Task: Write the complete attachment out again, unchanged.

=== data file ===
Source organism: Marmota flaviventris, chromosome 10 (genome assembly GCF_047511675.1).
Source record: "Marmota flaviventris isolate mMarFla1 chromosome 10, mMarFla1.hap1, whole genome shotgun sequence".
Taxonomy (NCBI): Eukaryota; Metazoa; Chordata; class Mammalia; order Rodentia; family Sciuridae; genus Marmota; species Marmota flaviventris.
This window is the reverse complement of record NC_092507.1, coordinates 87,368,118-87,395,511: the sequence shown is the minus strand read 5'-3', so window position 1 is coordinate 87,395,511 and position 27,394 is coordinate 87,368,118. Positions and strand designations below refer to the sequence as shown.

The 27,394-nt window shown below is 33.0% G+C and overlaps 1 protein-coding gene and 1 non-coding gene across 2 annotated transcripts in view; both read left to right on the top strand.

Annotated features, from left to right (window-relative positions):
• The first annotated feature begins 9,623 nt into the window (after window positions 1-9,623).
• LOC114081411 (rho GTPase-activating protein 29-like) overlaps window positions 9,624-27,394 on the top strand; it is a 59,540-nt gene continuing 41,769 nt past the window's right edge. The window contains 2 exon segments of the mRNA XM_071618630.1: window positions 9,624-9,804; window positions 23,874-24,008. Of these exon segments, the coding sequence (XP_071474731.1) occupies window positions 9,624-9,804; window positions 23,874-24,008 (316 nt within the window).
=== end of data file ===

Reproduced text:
Source organism: Marmota flaviventris, chromosome 10 (genome assembly GCF_047511675.1).
Source record: "Marmota flaviventris isolate mMarFla1 chromosome 10, mMarFla1.hap1, whole genome shotgun sequence".
Taxonomy (NCBI): Eukaryota; Metazoa; Chordata; class Mammalia; order Rodentia; family Sciuridae; genus Marmota; species Marmota flaviventris.
This window is the reverse complement of record NC_092507.1, coordinates 87,368,118-87,395,511: the sequence shown is the minus strand read 5'-3', so window position 1 is coordinate 87,395,511 and position 27,394 is coordinate 87,368,118. Positions and strand designations below refer to the sequence as shown.

The 27,394-nt window shown below is 33.0% G+C and overlaps 1 protein-coding gene and 1 non-coding gene across 2 annotated transcripts in view; both read left to right on the top strand.

Annotated features, from left to right (window-relative positions):
• The first annotated feature begins 9,623 nt into the window (after window positions 1-9,623).
• LOC114081411 (rho GTPase-activating protein 29-like) overlaps window positions 9,624-27,394 on the top strand; it is a 59,540-nt gene continuing 41,769 nt past the window's right edge. The window contains 2 exon segments of the mRNA XM_071618630.1: window positions 9,624-9,804; window positions 23,874-24,008. Of these exon segments, the coding sequence (XP_071474731.1) occupies window positions 9,624-9,804; window positions 23,874-24,008 (316 nt within the window).